An old New England tradition that perhaps deserves reviving is the giving of a May basket on May Day. It was popular among children, especially in northern New England, during the 19th century and the first half of the 20th century.
Children made small homemade baskets or used available ones. They filled them with treats: candy, cookies, flowers. Then they’d hang them on the doorknob or leave them on the doorstep of a friend, a sweetheart or a favorite relative. The custom was to knock, yell “May Basket” and then run. If the recipient caught the giver, he or she was entitled to a kiss.
Louisa May Alcott wrote about May baskets in her 1880 children’s book, Jack and Jill. “Such a twanging of bells and rapping of knockers; such a scampering of feet in the dark,” she wrote. She described ‘droll collisions as boys came racing round corners, or girls ran into one another’s arms as they crept up and down steps on the sly.
“Such laughing, whistling, flying about of flowers and friendly feeling—it was almost a pity that May-day did not come oftener,” wrote Alcott.
In 1889, a young man in Taunton, Mass., got up very early and walked a mile and a half to hang a basket on his sweetheart’s door. When he got there he found another basket from another young man already hanging there.
The kissing game proved too much for the parents of Caroline Creevey, who in the 19th century made May baskets of willow twigs and trailing arbutus. She recounted in her book, A Daughter of Puritans, how her father gave her a May Day party to take her mind off osculating boys.
May Basket Misadventure
Renee DesRoberts, writing for the Maine Memory Network, told the story of another May basket adventure that went awry at the Biddeford Pool in 1917.
A Mrs. T. K. Niedringhaus, wife of a St. Louis railroad financier, was spending the night at the Main Street home of Mrs. Fanny C. Foster, another summer resident.
The women heard a knock on the door and,
…”fearing burglars, the house dog was loosed and he chased whoever the party was across the golf links and far away.”
The next day, the women discovered two May Baskets hung on the door by children. As an apology for the chase, each woman held a party for the children.
An item in a Biddeford newspaper concluded, “There are those among the children who aver that they would gladly be chased across the golf links again for another such good time.”
Grace and Edna
In 1918, a friend of Maine poet Edna St. Vincent Millay sent her a May basket. Millay, then a rebellious Vassar student, sent a thank you note to the friend, Corinne Sawyer of Camden:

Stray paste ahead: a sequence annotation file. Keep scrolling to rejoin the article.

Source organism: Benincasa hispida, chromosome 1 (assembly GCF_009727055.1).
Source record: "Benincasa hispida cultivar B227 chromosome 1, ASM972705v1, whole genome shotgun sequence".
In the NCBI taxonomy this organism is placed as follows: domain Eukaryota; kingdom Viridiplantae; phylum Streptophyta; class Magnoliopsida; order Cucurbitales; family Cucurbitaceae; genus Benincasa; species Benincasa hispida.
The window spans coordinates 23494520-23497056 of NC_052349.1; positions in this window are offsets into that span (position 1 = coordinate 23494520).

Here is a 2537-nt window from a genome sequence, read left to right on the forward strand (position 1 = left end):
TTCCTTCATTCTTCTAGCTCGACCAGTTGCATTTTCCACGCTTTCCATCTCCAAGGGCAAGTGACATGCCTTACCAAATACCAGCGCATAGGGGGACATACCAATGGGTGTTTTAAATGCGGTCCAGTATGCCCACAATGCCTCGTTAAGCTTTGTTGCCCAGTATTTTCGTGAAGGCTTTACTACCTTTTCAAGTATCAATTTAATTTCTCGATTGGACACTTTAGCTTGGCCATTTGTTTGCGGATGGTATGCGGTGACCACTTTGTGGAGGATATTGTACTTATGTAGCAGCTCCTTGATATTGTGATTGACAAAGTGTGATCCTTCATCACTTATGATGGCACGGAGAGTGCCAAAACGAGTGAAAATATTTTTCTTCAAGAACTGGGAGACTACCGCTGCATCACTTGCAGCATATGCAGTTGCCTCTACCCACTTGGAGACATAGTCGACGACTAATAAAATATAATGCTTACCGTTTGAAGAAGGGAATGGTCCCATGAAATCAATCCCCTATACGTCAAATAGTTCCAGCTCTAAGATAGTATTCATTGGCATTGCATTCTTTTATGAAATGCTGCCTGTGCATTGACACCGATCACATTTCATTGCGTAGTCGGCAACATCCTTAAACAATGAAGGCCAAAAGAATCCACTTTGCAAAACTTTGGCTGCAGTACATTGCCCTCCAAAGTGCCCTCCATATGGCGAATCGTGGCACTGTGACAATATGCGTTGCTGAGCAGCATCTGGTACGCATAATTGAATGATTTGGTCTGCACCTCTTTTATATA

Dear old chum –
Bless your heart! You
don’t forget me, do you? A May Basket! Why
it made me a little girl again.
It got here in wonderfully good condition
nothing smashed – nothing spilled. And its
perfectfully dear so sweet outside as in –
Children in other parts of the country hung May baskets as well. In 1927, Washington, D.C., schoolchildren hung a May basket on the White House door for First Lady Grace Coolidge.
Hallmark Gets Into the Act
Hallmark tried to bring back the tradition — in fact, it’s still trying. In 1954, the company advertised ‘May Day Baskets’ that come in ’15 colorful designs — five different designs in each package — and can be assembled easily without scissors or glue.’ You could find them in ‘the fine stores where Hallmark cards are sold, and the price was just 50 cents.’
In Roots and Branches: Or growing up in Maine, Jane Rozelle recalled making May baskets:
…one of the “funest” things of spring to do, May Basket time! May 1st all the kids in the neighborhood would be figuring how to make a pretty May basket. It usually started with crepe paper, scissors, maybe a little box, glue and many other ideas.
To just use crepe paper, use two pieces approximately a foot square, or a size that you like, fold it so there was a middle point, keep folding it to make a pointed v. Then cut little v’s out of the side and when you open it up you’ll have a sort of lacy bag with the top sort of a handle. If you had a little box then you could paste different pieces around the side and braid some paper to make a handle.
“May was meant for May baskets, and we hung them all month long in a sweaty helter-skelter of running and hiding,” wrote John Gould in his book, And One to Grow On: Reflections of a Maine Boyhood.
He hung his first May basket on the door of one of his true loves, Grace. Her father answered the door. “Life brings many pleasures, but life has nothing to offer like the shriek of a youthful blonde who has received her first May basket,” he wrote.
Sure enough, Grace chased him, but he met the fate of so many Maine children who go May-basketing. He got clotheslined.
“The first great discovery that came to me, as I sped around the house, was the location of the clothesline. I found it when it sang under my chin,” he wrote. But the evening ended happily, with raspberry shrub and lemon cookies in the kitchen until it was time to go home.
When June came around, Gould and his friends joked about June baskets. They were supposed to be filled with stable manure and left on the doorstep of someone you didn’t like. But no one ever hung one. It was just something you joked about.
This story about the May basket was updated in 2022.